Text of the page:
Do this:
Remove a drawer from your island.
Get a standard, emergency-style utilitarian candle and rub it hard along both side runners.
Put the drawer back.
Be glad you did it!😉

Marie
9 months ago
Reply to  🥰 Rusty

They also sell “glide tape” on amazon, it’s transformed my original cabinet drawers in my 1933 kitchen

Emma
9 months ago
Reply to  🥰 Rusty

I heard bar soap works as well for drawer that stick, usually vintage/primitive furniture

denisegk
9 months ago
Reply to  Emma

It can, although you want the harder old style bar soap and not something like Dove that moisturizers. Also, no matter what bar soap you use, it just doesn’t last as long as waxes and products meant to ease drawer movement, even a candle lasts longer. But for someone who isn’t into candles, & therefore doesn’t have them lying around, grabbing the soap is instantly helpful until they can get something else.

amy
9 months ago

For people who need to get a new stove, we bought the least expensive induction stove from home depot and love it, highly recommend. The water boiling time is so fast. We did have to have an electrician to put in the fancy outlet.

rachael
9 months ago

Thank you so much for this post! So nice to hear about normal, real things amidst all the pretty pictures.

Lin
9 months ago

LOVE your kitchen (whole house too!)! For sticky drawers, try rubbing a bar of soap where wood parts meet. Easy & fast.

JJ
9 months ago

Would love to know how you organized the cabinets in the mud room where the the coats and brooms are kept. Also, are you finding you have enough storage with the hooks and closet in the mud room for coats, boots, shoes, hats, etc.?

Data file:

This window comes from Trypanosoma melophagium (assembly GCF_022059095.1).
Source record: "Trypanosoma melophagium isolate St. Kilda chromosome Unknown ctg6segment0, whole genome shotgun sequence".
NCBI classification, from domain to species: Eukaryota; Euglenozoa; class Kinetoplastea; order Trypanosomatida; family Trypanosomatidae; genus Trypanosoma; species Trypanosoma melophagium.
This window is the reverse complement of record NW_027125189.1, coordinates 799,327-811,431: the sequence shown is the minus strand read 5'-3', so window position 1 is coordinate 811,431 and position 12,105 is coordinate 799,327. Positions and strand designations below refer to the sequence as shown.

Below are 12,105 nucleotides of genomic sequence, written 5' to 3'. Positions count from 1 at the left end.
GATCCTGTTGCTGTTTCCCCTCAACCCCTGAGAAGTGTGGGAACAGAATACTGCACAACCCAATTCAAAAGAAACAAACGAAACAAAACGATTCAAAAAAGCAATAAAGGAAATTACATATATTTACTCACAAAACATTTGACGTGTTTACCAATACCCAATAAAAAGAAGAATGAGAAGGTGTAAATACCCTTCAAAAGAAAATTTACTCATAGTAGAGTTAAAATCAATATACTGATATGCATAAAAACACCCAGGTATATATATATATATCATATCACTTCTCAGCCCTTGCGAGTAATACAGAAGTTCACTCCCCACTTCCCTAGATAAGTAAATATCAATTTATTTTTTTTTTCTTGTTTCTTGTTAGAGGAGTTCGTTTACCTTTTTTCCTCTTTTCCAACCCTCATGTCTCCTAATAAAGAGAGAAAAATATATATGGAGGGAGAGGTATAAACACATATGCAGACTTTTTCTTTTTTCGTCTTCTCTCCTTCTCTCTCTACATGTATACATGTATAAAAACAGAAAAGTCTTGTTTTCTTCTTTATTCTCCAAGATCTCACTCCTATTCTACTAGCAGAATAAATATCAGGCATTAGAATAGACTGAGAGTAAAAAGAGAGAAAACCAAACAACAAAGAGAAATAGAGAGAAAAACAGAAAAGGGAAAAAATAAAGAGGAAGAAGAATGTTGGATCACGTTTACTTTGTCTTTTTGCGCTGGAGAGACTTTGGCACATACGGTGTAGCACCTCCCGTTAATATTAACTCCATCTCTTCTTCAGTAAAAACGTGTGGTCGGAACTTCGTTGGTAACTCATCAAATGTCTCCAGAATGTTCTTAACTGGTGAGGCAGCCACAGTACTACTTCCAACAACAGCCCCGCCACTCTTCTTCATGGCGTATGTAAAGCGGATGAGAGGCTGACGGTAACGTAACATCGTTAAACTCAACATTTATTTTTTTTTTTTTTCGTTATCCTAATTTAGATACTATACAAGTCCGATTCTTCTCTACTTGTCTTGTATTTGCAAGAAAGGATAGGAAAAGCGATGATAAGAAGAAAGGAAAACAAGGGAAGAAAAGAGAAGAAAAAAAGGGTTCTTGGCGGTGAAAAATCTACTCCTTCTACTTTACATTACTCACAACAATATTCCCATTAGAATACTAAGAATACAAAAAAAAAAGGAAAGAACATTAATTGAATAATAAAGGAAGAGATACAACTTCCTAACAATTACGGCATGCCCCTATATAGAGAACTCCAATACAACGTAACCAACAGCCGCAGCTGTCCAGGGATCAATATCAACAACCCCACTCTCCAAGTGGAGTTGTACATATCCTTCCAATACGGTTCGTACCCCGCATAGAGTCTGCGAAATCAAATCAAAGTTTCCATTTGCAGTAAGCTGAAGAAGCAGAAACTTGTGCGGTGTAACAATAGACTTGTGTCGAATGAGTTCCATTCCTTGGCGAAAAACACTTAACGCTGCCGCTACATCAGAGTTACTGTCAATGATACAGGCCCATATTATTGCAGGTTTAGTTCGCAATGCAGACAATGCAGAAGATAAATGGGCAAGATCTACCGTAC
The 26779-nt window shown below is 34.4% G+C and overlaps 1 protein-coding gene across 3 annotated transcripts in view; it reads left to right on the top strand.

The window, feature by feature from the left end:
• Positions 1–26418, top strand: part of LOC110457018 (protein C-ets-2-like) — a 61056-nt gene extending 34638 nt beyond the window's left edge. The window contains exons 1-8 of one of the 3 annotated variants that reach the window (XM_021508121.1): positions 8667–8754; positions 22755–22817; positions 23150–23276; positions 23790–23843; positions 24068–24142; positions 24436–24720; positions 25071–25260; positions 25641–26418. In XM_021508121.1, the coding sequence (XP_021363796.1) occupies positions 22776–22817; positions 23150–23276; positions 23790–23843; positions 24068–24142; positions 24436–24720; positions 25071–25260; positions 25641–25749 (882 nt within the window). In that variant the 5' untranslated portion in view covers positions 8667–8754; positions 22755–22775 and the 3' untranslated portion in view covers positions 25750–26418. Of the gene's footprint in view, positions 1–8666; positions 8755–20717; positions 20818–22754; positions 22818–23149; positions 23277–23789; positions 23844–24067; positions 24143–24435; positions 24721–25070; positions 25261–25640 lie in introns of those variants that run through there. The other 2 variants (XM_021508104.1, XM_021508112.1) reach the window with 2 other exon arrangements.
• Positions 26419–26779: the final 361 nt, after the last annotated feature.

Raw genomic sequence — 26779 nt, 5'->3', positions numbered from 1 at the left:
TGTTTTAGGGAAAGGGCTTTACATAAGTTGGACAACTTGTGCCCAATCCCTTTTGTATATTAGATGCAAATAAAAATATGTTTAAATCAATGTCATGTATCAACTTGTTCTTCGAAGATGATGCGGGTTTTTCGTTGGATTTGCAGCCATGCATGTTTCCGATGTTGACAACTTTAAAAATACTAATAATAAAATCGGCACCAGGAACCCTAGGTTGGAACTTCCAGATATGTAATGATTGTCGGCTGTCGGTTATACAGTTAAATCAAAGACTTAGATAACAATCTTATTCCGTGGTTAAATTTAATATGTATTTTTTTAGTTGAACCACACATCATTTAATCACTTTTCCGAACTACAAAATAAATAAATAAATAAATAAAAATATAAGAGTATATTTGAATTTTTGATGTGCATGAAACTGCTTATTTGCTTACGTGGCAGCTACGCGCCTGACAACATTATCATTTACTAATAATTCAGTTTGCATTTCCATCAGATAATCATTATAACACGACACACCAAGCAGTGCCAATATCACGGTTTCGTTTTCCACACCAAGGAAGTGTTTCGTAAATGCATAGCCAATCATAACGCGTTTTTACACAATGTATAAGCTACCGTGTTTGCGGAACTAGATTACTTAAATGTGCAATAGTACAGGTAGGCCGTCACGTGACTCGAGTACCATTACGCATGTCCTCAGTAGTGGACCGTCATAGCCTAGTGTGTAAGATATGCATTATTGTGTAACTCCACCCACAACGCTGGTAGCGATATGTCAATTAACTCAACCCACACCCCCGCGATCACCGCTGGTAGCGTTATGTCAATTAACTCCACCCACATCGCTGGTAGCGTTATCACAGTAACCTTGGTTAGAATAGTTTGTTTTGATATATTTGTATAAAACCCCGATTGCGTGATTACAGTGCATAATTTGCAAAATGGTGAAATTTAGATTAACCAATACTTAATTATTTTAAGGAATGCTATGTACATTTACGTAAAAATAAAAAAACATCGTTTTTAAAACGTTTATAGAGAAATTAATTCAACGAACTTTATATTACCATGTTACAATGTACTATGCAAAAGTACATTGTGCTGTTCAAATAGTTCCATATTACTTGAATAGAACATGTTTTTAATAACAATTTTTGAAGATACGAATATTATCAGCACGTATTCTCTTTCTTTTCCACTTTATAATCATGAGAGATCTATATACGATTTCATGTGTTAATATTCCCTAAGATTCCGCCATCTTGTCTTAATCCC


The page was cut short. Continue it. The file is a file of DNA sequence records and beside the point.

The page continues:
Ashlea
9 months ago

I find it surprising that you gravitate to the darker rooms when it’s rainy/cloudy out. Who knew that would happen?! In the words of Alanis, isn’t it ironic? : ) Love the idea of doing hooks on the window by the door – since you placed shelves along the bar window then the hooks on the opposite window will look intentional – and you can say you totally meant to do that!

Vera
9 months ago
Reply to  Ashlea

That’s such a good point Ashlea!

Erin Flatch
9 months ago

thanks for all the info!
love, love, love both or your kitchens!
🙂

Kristin
9 months ago

Odd question, but do the unlacquered brass faucet, etc. start to smell metallic after a while? My brass salt and pepper shakers make my hands smell like pennies…which I hate!

denisegk
9 months ago
Reply to  Kristin

I don’t think most people have this reaction on their skin or can smell it, you may wish to talk to your doctor about whether it’s an indication of a developing sensitivity or allergy to metals – you can actually be allergic to non-living things.

Jennyb
9 months ago

Hi, you didn’t mention sealing the marble – that is the most important aspect of marble counters not staining! You will always get etching, but sealing has 100% prevented any kind of staining on my 15 year old Carrera marble counters in our kitchens and baths. I can’t remember if it is bulletproof sealer or 511 that we’ve used, but it works. The Gold Hive had a huge post about sealers and used an even better one. For people who don’t want staining, sealing is the way!!!

Courtney
9 months ago

I do have a follow up … if you don’t like the trim on the bar (under the one cabinet, when you don’t have it under the two appliances) why not remove it and have it be the same all the way across? Maybe it’s too late but wondering why you didn’t/don’t for symmetry’s sake.

K
9 months ago

First of all, your kitchen turned out beautifully. One question, though: What wax do you use on the unlacquered brass faucets? Thank you.

Dawn
9 months ago

Curious how the white vent hood is holding up too with the grease from cooking? Thanks for the honest assessment. I’m among those curious about the lack of window treatments. It seems like a Roman shade would really soften the kitchen look. We’re considering a similar floor plan and I might pick Romans above the windows rather than wall lighting.

K
9 months ago
Reply to  Dawn

You can have both. This example might be too “farmhouse” for you, but just to give an idea.